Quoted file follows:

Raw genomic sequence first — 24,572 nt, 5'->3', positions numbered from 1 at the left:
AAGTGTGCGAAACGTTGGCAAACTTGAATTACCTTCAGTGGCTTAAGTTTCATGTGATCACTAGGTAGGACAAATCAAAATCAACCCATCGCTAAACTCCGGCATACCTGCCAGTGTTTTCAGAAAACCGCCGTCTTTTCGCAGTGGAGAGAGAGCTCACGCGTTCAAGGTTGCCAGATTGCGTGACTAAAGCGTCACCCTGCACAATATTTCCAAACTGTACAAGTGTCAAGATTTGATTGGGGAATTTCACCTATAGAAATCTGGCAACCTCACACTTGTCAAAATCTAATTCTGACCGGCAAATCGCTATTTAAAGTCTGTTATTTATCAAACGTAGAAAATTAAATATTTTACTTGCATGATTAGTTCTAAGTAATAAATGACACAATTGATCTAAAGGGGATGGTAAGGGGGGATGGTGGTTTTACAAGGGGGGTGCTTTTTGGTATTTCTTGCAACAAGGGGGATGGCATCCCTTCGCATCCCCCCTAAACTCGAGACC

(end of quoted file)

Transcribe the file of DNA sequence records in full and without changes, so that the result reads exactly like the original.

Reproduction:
Raw genomic sequence first — 24,572 nt, 5'->3', positions numbered from 1 at the left:
AAGTGTGCGAAACGTTGGCAAACTTGAATTACCTTCAGTGGCTTAAGTTTCATGTGATCACTAGGTAGGACAAATCAAAATCAACCCATCGCTAAACTCCGGCATACCTGCCAGTGTTTTCAGAAAACCGCCGTCTTTTCGCAGTGGAGAGAGAGCTCACGCGTTCAAGGTTGCCAGATTGCGTGACTAAAGCGTCACCCTGCACAATATTTCCAAACTGTACAAGTGTCAAGATTTGATTGGGGAATTTCACCTATAGAAATCTGGCAACCTCACACTTGTCAAAATCTAATTCTGACCGGCAAATCGCTATTTAAAGTCTGTTATTTATCAAACGTAGAAAATTAAATATTTTACTTGCATGATTAGTTCTAAGTAATAAATGACACAATTGATCTAAAGGGGATGGTAAGGGGGGATGGTGGTTTTACAAGGGGGGTGCTTTTTGGTATTTCTTGCAACAAGGGGGATGGCATCCCTTCGCATCCCCCCTAAACTCGAGACC